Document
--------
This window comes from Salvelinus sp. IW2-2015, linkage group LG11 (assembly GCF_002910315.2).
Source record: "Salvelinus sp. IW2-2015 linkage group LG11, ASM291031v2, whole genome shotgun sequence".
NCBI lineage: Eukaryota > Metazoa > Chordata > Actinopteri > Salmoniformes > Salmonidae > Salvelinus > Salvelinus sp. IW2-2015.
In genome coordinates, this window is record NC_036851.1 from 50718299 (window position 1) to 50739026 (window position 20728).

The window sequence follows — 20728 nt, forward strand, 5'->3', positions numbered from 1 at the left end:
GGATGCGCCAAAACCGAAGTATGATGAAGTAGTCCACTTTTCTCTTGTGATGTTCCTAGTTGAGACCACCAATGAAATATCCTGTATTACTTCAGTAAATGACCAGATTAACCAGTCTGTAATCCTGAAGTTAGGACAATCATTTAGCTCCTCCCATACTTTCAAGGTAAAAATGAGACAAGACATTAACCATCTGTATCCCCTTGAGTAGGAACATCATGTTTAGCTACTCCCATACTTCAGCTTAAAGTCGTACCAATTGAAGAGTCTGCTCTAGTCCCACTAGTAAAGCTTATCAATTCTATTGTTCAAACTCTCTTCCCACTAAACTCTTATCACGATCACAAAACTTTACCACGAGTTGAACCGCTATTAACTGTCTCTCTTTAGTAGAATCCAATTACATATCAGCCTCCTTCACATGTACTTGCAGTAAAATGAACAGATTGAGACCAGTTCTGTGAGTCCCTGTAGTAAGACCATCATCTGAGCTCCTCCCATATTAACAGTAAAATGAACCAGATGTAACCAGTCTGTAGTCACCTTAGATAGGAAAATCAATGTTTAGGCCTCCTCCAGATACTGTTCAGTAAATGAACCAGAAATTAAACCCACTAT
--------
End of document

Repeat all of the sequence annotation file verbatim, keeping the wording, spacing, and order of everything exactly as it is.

This window comes from Salvelinus sp. IW2-2015, linkage group LG11 (assembly GCF_002910315.2).
Source record: "Salvelinus sp. IW2-2015 linkage group LG11, ASM291031v2, whole genome shotgun sequence".
NCBI lineage: Eukaryota > Metazoa > Chordata > Actinopteri > Salmoniformes > Salmonidae > Salvelinus > Salvelinus sp. IW2-2015.
In genome coordinates, this window is record NC_036851.1 from 50718299 (window position 1) to 50739026 (window position 20728).

The window sequence follows — 20728 nt, forward strand, 5'->3', positions numbered from 1 at the left end:
GGATGCGCCAAAACCGAAGTATGATGAAGTAGTCCACTTTTCTCTTGTGATGTTCCTAGTTGAGACCACCAATGAAATATCCTGTATTACTTCAGTAAATGACCAGATTAACCAGTCTGTAATCCTGAAGTTAGGACAATCATTTAGCTCCTCCCATACTTTCAAGGTAAAAATGAGACAAGACATTAACCATCTGTATCCCCTTGAGTAGGAACATCATGTTTAGCTACTCCCATACTTCAGCTTAAAGTCGTACCAATTGAAGAGTCTGCTCTAGTCCCACTAGTAAAGCTTATCAATTCTATTGTTCAAACTCTCTTCCCACTAAACTCTTATCACGATCACAAAACTTTACCACGAGTTGAACCGCTATTAACTGTCTCTCTTTAGTAGAATCCAATTACATATCAGCCTCCTTCACATGTACTTGCAGTAAAATGAACAGATTGAGACCAGTTCTGTGAGTCCCTGTAGTAAGACCATCATCTGAGCTCCTCCCATATTAACAGTAAAATGAACCAGATGTAACCAGTCTGTAGTCACCTTAGATAGGAAAATCAATGTTTAGGCCTCCTCCAGATACTGTTCAGTAAATGAACCAGAAATTAAACCCACTAT